New Naperville restaurant brings 'ancestral' Mexican cuisine

 
 
Updated 3/9/2017 3:25 PM
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  • Richard Garcia-Rubio, chief culinary officer and partner, oversees the first dinner crowd Wednesday at Quiubo, a Mexican restaurant that is the first of five eateries to open in the Water Street District in downtown Naperville.

      Richard Garcia-Rubio, chief culinary officer and partner, oversees the first dinner crowd Wednesday at Quiubo, a Mexican restaurant that is the first of five eateries to open in the Water Street District in downtown Naperville. Mark Black | Staff Photographer

  • Patrons fill Quiubo on Wednesday evening as the new Mexican restaurant hosts its opening night in the Water Street District in downtown Naperville.

      Patrons fill Quiubo on Wednesday evening as the new Mexican restaurant hosts its opening night in the Water Street District in downtown Naperville. Mark Black | Staff Photographer

  • Sandra Ahomada and Mangoneada are two of the drinks on the menu at Quiubo Mexican restaurant in downtown Naperville, which is the first of five restaurants to open in the Water Street District, a $93 million hospitality, dining and retail district.

      Sandra Ahomada and Mangoneada are two of the drinks on the menu at Quiubo Mexican restaurant in downtown Naperville, which is the first of five restaurants to open in the Water Street District, a $93 million hospitality, dining and retail district. Mark Black | Staff Photographer

  • A server brings out a board of tacos Wednesday from the kitchen of Quiubo, a restaurant named for the Mexican slang word for "what's up?" that opened this week in the Water Street District in downtown Naperville.

      A server brings out a board of tacos Wednesday from the kitchen of Quiubo, a restaurant named for the Mexican slang word for "what's up?" that opened this week in the Water Street District in downtown Naperville. Mark Black | Staff Photographer

  • The bright pink "Q" at the southeast corner of Webster and Water streets in downtown Naperville signifies this storefront as the home of Quiubo, a new Mexican restaurant that is the first of five dining establishments to open in the Water Street District.

      The bright pink "Q" at the southeast corner of Webster and Water streets in downtown Naperville signifies this storefront as the home of Quiubo, a new Mexican restaurant that is the first of five dining establishments to open in the Water Street District. Mark Black | Staff Photographer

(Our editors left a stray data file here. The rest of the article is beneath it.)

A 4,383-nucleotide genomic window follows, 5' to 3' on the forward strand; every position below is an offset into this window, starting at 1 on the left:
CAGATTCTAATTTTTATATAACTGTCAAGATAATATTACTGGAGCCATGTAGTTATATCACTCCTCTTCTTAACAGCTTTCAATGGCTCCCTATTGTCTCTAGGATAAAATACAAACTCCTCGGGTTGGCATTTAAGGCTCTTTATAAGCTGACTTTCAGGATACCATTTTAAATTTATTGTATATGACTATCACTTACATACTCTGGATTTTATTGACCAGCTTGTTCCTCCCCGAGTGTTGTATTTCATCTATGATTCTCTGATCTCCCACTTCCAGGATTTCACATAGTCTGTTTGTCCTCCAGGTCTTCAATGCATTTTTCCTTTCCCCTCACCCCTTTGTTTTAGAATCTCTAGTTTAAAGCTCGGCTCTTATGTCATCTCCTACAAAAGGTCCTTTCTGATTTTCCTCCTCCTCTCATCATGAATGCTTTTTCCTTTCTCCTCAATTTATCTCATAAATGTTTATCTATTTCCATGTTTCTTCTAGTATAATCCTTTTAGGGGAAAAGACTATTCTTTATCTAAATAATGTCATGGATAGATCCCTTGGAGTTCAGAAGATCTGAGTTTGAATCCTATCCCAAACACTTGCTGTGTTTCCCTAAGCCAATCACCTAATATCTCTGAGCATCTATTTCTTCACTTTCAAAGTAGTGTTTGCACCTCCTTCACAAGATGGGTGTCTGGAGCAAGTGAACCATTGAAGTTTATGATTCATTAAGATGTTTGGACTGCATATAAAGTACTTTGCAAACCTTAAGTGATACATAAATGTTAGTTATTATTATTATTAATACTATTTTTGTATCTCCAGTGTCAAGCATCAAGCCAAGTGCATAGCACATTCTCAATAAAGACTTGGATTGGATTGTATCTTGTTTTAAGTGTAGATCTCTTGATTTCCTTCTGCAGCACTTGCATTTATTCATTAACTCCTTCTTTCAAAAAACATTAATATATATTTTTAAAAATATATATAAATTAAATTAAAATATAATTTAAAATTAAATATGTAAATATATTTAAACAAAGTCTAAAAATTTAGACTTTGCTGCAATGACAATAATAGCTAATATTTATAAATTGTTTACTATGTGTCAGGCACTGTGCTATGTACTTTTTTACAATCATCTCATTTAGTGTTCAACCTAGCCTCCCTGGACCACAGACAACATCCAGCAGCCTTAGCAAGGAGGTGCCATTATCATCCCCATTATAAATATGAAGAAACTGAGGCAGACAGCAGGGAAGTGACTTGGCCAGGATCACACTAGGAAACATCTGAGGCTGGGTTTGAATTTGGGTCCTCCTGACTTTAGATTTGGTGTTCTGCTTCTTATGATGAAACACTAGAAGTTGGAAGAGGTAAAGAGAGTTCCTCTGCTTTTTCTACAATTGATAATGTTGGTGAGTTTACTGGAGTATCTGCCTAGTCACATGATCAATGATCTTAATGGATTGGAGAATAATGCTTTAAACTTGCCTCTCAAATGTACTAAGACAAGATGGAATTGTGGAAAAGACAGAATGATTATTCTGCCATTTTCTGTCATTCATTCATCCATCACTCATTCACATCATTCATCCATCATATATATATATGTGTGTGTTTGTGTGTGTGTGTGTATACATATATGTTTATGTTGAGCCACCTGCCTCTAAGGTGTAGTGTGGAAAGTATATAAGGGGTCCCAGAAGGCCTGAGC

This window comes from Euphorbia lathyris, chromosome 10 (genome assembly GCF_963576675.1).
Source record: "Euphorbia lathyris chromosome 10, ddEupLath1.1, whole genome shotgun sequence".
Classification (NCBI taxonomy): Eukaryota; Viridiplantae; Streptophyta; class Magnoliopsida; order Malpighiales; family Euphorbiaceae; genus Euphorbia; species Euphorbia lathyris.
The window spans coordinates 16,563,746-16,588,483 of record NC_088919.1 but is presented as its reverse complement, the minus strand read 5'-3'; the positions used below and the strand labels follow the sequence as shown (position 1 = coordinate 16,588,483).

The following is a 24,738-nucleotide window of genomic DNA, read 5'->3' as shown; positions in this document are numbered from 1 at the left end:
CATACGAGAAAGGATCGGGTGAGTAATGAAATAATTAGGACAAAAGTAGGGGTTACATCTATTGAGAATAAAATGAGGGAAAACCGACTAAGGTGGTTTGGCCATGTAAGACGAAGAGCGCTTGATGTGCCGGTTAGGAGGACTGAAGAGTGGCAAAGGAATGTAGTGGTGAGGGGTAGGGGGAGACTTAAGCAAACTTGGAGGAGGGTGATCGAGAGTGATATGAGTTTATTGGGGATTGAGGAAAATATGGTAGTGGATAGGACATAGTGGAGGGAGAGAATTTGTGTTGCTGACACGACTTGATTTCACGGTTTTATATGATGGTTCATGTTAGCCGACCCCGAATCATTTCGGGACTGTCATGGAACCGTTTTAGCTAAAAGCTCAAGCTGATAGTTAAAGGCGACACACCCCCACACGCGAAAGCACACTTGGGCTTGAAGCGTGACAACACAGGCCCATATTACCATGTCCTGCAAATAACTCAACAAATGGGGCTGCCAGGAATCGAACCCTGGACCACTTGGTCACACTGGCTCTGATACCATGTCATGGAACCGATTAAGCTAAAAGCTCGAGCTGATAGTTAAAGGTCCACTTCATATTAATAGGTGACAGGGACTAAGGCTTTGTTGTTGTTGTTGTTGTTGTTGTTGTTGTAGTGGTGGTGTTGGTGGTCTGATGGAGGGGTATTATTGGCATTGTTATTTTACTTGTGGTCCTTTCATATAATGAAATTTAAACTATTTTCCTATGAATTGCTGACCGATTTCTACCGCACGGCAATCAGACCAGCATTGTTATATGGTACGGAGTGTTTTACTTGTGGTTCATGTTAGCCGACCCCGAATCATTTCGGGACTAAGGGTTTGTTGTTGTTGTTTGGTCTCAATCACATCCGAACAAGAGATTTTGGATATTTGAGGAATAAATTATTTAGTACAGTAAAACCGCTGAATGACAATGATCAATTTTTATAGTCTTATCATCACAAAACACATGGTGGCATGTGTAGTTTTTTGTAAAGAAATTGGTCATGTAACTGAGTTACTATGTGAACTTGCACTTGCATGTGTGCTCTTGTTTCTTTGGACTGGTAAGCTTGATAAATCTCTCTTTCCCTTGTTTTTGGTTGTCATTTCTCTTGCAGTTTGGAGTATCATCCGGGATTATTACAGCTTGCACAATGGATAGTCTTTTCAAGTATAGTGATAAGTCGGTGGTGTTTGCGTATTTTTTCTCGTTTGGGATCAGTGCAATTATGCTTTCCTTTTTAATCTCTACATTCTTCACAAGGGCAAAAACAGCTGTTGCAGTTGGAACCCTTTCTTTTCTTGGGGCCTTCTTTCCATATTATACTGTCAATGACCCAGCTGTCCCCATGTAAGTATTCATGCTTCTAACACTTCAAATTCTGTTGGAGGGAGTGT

The first of five restaurants to open in downtown Naperville's Water Street District will take diners south of the border and back in time.

Called Quiubo, a combination of Spanish words that forms Mexican slang for "what's up?" the restaurant serves Mexican dishes from throughout the country and the ages, chief culinary officer and partner Ricardo Garcia-Rubio says.

"We just want to show people all of the variety we have in Mexico," he said as the restaurant welcomed its first guests Wednesday. "We still have a lot of ancestral dishes that are still alive from thousand of years like tortillas and salsas the Aztecs and Mayans made."

House-made tortillas will be just one draw on the menu at the 110-seat restaurant and bar located at 120 Water St., on one corner of a 2.4-acre site that's in the final stages of undergoing a $93 million renovation.

Naperville developer Marquette Companies has built a hotel and banquet center, a 520-space parking garage, retail and office space and improvements to the Riverwalk and streetscapes just south of the DuPage River and east of the Naperville municipal center.

With space for Quiubo and four other restaurants, city officials have said the district is expected to enhance downtown Naperville's status as a dining destination.

Quiubo is part of the Bien Trucha Group, a collection of three Mexican restaurants that got its start 10 years ago in Geneva and also includes a todo madre in Glen Ellyn. While the locations share a few staple dishes, most of the menu is different in each spot and also changes with the seasons, Garcia-Rubio said.

"We want to make dishes that are Mexican, but our own creations," he said.

Among them is a vegetable preparation, shaped like a crabcake with chilis rellenos and topped with a red sauce.

"It makes a delicious, ancestral dish," Garcia-Rubio said.

The restaurant also takes hibiscus flowers already softened from being brewed for tea, then chops and fries the petals with adobo sauce and serves them in a taco dish with corn and a Mexican cheese.

Roughly 50 employees work at the restaurant, which is open seven days a week for lunch and dinner and also serves a Sunday brunch. Its interior is decorated with murals by a Mexican painter by the name Spaik.

Aside from Quiubo, other restaurants coming to the Water Street District include SixtyFour -- A Wine Bar; Santo Cielo, a farm-to-table restaurant with a rotating menu; Blue Sushi Sake Grill, an upscale Japanese restaurant; and State & Main, a British-style pub popular in Canada.

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